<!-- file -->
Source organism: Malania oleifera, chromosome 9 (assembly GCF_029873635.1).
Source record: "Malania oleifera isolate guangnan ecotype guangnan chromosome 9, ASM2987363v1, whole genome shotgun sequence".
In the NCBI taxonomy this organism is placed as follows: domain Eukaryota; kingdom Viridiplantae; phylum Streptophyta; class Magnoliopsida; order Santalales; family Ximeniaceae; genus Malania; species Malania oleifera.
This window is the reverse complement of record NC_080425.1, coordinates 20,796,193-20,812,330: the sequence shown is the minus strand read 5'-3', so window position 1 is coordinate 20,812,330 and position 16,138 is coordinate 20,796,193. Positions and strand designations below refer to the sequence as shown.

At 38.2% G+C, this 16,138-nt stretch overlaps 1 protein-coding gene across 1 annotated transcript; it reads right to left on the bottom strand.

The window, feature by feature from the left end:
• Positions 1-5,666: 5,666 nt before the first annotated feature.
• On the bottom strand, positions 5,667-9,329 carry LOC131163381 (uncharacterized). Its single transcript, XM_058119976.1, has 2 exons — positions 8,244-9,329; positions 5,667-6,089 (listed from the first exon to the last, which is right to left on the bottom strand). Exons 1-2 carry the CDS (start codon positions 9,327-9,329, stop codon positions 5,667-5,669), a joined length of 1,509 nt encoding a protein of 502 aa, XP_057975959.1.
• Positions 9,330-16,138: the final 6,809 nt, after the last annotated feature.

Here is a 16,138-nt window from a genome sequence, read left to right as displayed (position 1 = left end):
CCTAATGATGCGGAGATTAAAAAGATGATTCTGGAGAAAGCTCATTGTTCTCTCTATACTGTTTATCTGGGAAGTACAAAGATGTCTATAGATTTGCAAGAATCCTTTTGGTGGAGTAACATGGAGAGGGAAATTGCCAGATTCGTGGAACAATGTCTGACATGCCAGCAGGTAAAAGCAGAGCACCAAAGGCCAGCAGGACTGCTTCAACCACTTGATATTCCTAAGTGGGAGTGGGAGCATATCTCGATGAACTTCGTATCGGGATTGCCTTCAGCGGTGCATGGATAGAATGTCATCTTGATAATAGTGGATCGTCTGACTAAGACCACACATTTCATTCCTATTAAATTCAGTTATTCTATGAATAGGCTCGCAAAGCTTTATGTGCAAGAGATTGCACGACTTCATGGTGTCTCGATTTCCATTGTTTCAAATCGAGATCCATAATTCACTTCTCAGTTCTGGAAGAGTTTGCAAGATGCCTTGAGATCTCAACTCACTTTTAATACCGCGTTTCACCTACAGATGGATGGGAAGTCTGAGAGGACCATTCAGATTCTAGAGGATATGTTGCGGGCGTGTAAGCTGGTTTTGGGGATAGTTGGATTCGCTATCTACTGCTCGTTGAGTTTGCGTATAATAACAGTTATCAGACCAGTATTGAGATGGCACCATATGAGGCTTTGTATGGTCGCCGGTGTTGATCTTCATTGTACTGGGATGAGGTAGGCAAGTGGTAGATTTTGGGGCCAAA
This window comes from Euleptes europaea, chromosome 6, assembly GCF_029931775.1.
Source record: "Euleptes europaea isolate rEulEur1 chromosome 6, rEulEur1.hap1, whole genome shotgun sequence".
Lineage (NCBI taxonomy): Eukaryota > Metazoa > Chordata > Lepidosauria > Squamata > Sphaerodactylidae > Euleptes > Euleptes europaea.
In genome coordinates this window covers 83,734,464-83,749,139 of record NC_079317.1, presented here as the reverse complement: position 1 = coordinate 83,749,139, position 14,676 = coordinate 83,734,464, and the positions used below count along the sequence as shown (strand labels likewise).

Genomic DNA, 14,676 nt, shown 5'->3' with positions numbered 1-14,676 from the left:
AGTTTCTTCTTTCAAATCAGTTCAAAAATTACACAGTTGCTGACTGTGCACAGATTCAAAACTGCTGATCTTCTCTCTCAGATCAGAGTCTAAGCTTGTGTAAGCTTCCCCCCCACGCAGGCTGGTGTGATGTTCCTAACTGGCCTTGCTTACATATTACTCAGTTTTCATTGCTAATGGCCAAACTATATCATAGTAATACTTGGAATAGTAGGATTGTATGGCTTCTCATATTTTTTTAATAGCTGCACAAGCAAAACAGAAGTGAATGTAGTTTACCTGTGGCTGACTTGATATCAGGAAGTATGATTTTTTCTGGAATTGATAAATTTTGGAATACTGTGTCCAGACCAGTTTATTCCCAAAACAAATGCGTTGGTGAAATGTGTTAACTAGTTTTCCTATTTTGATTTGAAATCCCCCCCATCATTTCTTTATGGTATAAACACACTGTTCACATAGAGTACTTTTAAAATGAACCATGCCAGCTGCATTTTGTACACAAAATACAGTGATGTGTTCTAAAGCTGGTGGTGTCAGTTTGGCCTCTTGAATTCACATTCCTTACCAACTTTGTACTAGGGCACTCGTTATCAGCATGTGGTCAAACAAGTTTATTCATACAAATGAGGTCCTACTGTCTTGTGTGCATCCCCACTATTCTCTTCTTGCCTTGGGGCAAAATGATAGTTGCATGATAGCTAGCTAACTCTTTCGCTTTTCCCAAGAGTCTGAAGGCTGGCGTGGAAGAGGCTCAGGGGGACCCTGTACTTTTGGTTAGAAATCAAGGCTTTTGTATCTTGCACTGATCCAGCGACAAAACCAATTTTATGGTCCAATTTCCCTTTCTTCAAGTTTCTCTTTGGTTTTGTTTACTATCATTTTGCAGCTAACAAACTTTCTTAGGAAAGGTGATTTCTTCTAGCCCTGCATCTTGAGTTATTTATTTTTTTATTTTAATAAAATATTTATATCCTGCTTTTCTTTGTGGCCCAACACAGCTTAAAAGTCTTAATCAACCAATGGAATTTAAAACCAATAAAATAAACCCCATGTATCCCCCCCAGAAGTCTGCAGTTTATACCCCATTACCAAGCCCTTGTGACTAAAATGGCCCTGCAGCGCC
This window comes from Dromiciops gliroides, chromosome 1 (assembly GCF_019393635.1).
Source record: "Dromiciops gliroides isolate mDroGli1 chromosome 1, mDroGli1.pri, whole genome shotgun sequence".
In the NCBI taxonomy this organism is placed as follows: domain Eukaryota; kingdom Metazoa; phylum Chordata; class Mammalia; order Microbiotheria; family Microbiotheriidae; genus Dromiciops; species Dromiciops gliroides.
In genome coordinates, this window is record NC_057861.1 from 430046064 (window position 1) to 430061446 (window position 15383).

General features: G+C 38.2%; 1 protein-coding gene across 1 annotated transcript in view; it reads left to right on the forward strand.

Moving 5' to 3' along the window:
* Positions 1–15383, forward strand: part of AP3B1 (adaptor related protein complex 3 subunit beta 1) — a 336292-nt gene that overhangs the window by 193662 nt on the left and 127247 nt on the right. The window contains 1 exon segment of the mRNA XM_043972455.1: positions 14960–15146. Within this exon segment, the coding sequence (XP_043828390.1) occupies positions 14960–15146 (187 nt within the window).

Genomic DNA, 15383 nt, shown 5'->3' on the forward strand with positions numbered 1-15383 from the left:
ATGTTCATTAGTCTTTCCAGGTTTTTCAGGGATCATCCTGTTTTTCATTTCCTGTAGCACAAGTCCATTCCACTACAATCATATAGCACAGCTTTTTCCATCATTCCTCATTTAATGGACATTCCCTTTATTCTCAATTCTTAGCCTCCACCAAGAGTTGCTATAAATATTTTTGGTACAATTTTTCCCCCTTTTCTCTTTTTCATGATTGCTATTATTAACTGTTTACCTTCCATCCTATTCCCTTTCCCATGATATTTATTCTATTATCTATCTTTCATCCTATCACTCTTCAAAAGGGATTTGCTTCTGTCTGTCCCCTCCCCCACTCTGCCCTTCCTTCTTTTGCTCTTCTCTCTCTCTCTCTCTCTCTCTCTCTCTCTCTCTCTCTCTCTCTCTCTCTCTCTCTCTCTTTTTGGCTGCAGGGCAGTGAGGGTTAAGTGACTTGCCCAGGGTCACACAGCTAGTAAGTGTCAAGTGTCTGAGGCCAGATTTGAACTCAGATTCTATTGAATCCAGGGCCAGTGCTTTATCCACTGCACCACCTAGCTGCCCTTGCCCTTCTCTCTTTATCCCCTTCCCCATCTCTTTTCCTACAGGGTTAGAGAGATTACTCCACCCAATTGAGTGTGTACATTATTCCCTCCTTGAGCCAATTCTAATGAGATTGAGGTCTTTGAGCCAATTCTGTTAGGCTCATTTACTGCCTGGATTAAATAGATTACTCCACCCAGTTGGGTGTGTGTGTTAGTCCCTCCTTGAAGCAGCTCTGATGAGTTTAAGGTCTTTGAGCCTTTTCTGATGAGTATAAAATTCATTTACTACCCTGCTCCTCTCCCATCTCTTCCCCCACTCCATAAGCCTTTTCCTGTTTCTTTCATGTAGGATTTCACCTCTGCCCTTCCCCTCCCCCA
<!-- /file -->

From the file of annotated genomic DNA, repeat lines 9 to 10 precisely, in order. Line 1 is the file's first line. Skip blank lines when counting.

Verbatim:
• Positions 9,330-16,138: the final 6,809 nt, after the last annotated feature.

Here is a 16,138-nt window from a genome sequence, read left to right as displayed (position 1 = left end):